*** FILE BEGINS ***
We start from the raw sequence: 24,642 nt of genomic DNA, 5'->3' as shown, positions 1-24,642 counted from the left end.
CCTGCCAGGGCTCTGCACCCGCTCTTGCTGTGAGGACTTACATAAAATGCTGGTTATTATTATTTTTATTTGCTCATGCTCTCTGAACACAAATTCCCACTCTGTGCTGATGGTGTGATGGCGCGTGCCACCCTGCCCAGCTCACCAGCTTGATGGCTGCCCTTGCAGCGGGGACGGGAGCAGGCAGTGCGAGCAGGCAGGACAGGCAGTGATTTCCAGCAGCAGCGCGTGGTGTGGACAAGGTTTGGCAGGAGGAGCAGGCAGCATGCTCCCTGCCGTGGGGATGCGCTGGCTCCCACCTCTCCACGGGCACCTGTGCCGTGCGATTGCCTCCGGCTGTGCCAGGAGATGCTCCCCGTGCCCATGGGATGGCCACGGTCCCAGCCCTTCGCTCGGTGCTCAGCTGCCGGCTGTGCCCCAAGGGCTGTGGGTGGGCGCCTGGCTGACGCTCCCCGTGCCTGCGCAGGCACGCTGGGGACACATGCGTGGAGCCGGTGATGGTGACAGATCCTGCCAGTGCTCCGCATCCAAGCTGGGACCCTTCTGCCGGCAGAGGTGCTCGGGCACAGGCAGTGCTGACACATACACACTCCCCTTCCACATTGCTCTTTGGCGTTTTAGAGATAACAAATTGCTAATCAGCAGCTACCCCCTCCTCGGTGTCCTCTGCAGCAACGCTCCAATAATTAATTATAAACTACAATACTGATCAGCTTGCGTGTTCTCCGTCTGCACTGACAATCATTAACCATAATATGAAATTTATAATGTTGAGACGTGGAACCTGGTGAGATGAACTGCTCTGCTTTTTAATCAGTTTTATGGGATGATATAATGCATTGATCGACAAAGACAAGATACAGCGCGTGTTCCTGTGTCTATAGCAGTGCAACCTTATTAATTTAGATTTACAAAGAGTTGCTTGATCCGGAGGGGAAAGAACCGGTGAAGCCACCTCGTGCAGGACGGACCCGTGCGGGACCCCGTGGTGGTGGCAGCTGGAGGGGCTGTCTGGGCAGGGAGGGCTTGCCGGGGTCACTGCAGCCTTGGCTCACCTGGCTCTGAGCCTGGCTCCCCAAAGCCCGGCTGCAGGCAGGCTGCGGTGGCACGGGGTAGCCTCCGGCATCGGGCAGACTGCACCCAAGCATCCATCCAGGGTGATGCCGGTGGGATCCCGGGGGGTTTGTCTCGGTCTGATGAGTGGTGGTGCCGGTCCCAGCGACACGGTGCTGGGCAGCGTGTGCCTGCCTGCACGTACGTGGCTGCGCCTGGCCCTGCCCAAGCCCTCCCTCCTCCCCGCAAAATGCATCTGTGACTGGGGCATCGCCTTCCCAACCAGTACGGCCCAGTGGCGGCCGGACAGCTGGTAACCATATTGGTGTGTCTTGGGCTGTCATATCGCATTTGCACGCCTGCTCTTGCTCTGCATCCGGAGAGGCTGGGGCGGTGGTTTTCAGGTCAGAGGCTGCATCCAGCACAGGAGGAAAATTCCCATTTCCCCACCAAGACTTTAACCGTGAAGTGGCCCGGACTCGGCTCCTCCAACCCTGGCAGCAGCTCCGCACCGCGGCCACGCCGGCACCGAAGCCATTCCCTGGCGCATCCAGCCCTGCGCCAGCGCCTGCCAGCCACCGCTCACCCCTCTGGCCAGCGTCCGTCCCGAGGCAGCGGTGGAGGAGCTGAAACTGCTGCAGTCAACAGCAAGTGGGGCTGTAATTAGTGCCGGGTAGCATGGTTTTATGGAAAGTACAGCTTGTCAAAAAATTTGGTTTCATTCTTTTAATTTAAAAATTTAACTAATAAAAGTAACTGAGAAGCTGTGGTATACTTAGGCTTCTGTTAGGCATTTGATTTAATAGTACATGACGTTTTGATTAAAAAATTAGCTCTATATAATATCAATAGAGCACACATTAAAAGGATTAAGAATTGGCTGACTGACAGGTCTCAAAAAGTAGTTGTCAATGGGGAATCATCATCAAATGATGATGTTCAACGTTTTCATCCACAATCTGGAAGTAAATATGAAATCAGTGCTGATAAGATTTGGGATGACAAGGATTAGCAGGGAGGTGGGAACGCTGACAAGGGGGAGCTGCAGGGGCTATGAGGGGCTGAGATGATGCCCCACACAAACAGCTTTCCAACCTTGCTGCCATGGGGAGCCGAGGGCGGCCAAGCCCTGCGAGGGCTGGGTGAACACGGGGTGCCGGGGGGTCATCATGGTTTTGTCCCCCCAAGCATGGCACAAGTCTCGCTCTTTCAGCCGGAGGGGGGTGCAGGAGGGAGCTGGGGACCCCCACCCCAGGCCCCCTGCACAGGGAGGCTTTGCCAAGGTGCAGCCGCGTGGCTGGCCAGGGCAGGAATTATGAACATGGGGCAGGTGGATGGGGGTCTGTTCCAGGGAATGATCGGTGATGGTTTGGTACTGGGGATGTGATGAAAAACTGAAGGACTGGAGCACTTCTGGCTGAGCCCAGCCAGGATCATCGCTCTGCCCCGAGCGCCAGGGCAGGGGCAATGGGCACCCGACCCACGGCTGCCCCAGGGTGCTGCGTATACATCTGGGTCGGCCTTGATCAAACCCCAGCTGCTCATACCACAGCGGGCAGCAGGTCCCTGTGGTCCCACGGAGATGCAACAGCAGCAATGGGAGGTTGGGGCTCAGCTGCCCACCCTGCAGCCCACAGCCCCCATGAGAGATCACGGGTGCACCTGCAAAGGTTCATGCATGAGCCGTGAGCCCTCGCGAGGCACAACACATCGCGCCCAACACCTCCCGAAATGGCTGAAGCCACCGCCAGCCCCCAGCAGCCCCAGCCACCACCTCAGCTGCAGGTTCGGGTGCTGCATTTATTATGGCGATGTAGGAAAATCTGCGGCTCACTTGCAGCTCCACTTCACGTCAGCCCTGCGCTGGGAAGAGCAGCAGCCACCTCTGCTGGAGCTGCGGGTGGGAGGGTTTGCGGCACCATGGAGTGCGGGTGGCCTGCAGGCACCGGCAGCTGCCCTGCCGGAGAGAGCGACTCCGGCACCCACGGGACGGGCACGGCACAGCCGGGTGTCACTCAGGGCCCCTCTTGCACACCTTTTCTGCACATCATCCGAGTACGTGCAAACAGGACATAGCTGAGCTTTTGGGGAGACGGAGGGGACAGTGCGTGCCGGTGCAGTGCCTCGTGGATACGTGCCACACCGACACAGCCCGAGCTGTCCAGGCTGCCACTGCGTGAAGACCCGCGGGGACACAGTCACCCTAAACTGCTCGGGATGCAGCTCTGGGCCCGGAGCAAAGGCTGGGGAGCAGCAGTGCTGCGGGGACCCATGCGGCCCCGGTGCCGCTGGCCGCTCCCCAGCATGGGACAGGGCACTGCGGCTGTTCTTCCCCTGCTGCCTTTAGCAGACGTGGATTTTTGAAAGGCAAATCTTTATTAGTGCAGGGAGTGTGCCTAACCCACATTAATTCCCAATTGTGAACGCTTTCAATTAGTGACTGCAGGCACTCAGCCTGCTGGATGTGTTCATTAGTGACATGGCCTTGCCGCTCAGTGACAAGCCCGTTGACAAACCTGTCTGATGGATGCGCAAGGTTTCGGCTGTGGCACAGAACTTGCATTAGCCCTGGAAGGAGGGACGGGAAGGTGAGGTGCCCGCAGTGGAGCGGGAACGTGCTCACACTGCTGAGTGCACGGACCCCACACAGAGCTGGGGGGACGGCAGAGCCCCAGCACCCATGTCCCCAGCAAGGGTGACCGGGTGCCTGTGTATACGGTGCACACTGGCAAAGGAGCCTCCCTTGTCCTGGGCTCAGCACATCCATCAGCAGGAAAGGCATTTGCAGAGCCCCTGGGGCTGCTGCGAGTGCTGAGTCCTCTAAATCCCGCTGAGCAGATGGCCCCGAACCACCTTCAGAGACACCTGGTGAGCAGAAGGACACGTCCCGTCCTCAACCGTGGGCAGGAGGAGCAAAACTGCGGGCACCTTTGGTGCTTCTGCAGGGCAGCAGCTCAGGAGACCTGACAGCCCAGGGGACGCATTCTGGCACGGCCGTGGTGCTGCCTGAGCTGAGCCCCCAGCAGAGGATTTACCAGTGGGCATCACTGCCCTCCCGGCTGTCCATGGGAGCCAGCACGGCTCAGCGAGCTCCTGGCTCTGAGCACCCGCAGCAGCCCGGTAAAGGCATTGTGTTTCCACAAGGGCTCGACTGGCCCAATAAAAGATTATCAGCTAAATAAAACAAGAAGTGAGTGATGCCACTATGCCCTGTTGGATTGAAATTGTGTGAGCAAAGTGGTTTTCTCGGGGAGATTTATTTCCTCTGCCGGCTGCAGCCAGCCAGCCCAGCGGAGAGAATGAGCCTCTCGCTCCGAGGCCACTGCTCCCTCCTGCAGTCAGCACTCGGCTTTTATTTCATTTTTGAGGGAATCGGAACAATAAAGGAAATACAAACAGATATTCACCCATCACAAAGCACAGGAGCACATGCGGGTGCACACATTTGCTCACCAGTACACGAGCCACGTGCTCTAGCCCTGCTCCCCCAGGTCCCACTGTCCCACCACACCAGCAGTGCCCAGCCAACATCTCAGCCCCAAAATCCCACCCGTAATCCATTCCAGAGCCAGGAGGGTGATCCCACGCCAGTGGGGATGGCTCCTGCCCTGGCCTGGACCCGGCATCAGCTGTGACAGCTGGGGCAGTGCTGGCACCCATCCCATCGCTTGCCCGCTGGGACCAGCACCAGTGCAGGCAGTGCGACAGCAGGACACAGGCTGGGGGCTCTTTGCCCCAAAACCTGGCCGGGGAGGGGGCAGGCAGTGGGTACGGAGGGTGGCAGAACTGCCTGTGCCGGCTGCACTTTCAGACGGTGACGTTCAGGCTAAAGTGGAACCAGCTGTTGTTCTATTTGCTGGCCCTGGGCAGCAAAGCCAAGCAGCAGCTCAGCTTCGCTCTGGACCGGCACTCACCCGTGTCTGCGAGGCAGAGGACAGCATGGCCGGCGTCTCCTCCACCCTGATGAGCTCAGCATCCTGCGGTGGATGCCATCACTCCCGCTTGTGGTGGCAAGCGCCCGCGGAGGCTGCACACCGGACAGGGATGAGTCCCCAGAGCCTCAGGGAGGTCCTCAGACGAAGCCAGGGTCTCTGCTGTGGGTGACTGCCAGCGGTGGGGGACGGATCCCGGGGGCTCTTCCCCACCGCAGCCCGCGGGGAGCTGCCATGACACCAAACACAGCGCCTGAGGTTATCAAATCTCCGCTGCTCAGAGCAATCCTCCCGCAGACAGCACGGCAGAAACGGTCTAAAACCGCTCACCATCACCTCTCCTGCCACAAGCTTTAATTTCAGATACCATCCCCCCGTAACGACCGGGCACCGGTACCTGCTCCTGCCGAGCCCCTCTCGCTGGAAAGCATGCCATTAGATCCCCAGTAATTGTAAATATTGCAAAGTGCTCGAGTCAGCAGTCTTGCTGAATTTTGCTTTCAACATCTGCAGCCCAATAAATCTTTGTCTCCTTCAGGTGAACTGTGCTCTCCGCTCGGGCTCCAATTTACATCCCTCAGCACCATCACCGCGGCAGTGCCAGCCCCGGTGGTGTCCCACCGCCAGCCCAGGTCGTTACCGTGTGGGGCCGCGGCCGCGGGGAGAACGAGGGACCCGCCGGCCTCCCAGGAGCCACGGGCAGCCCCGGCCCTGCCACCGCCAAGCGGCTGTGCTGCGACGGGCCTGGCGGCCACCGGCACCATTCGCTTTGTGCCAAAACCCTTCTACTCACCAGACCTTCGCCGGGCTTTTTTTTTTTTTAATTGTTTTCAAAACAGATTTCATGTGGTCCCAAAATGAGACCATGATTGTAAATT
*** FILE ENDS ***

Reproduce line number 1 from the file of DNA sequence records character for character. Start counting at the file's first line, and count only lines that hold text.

We start from the raw sequence: 24,642 nt of genomic DNA, 5'->3' as shown, positions 1-24,642 counted from the left end.